Failed Window Seals

At property inspections I come across failed window seals quite often.For many first time home buyers this can be a completely new topic that they don't know much about, so I thought I would gather some information together here as a resource. This is what a failed window seal looks like.
Failed Window Seal

Failed Window Seal

The window will appear foggy, sometimes injust a corner andnomatter how much you clean it or what the temperature is, the fog remains. What is a seal anyway? The window seal refers to any part of the window installation that blocks out the exterior environment. Most often, the term seal is used for weatherization and energy efficiency applications, and usually refers to the sashes (in sliding windows) and lites (window panes). Why do window seals fail? Sometimes they fail for these reasons:
  • Pressure building between the two panes of glass during hot days (referred to as heat pumping)
  • Contracting/shrinking inthe colder months
  • Expansion and contraction of the sealant material itself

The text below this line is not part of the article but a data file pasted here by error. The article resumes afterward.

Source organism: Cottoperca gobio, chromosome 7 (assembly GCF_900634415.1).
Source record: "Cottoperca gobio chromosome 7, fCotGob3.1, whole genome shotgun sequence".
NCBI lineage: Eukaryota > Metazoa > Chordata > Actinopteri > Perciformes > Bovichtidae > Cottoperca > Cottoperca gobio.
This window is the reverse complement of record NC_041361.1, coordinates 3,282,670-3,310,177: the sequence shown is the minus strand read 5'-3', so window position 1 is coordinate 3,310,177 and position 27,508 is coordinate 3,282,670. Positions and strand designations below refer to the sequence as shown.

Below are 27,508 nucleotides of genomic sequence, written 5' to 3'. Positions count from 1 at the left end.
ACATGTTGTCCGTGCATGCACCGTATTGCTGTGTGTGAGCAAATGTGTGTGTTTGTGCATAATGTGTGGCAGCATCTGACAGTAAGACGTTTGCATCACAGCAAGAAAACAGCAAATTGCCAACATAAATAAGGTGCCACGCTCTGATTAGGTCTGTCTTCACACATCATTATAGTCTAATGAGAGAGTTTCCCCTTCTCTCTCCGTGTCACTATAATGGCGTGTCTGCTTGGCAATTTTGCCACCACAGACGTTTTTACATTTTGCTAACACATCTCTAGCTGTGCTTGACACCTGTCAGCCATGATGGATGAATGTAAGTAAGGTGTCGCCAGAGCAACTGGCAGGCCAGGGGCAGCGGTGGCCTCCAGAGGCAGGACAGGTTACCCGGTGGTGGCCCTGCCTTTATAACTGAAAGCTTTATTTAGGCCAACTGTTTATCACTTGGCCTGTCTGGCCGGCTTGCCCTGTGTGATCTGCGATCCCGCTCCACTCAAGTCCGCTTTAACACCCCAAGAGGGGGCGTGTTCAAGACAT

Seals fail most frequently on windows facing south or west due to longer exposure to the sun. Too much direct sunlight deteriorates the original sealing material more quickly than windows facing in other directions. When considering new windows, always opt for solid, long-term, transferable warranties (20-year warrantiesare preferred) because the windows will not only perform better for longer, but the transferable warranty also adds resale value. What do you do about it? First you would need to figure out where the seal is compromised or leaking. In some instances, a nice amount of caulking can do the trick but will look unsightly. The other option is to just replace the panes. Lastly, in some cases the window framing is the cause, possibly due to poor installation, and a new window might be the answer. In a majority of cases I see, a window's broken seal is due to old age, and therefore replacing the window for a more efficient one is the best option. As with any home repair, if you are not a DIYerconsultyour qualified inspector or ageneral contractor for guidance!